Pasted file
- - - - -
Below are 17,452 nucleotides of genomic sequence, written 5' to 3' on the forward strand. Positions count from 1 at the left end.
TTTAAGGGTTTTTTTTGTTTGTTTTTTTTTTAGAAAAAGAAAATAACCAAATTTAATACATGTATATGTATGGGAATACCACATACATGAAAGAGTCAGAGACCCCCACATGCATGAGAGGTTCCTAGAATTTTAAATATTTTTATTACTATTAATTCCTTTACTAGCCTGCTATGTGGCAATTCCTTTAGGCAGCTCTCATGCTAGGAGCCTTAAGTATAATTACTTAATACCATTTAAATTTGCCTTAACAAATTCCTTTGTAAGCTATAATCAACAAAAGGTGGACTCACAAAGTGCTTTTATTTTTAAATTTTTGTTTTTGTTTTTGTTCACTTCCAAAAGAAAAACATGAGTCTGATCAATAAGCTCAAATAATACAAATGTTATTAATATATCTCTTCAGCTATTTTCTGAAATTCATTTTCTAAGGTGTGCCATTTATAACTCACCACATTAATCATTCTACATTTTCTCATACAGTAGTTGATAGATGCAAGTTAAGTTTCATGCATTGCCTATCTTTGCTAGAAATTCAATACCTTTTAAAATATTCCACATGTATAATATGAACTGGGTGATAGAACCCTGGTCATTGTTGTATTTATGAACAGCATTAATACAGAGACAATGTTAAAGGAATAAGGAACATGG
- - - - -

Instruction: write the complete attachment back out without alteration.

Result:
Below are 17,452 nucleotides of genomic sequence, written 5' to 3' on the forward strand. Positions count from 1 at the left end.
TTTAAGGGTTTTTTTTGTTTGTTTTTTTTTTAGAAAAAGAAAATAACCAAATTTAATACATGTATATGTATGGGAATACCACATACATGAAAGAGTCAGAGACCCCCACATGCATGAGAGGTTCCTAGAATTTTAAATATTTTTATTACTATTAATTCCTTTACTAGCCTGCTATGTGGCAATTCCTTTAGGCAGCTCTCATGCTAGGAGCCTTAAGTATAATTACTTAATACCATTTAAATTTGCCTTAACAAATTCCTTTGTAAGCTATAATCAACAAAAGGTGGACTCACAAAGTGCTTTTATTTTTAAATTTTTGTTTTTGTTTTTGTTCACTTCCAAAAGAAAAACATGAGTCTGATCAATAAGCTCAAATAATACAAATGTTATTAATATATCTCTTCAGCTATTTTCTGAAATTCATTTTCTAAGGTGTGCCATTTATAACTCACCACATTAATCATTCTACATTTTCTCATACAGTAGTTGATAGATGCAAGTTAAGTTTCATGCATTGCCTATCTTTGCTAGAAATTCAATACCTTTTAAAATATTCCACATGTATAATATGAACTGGGTGATAGAACCCTGGTCATTGTTGTATTTATGAACAGCATTAATACAGAGACAATGTTAAAGGAATAAGGAACATGG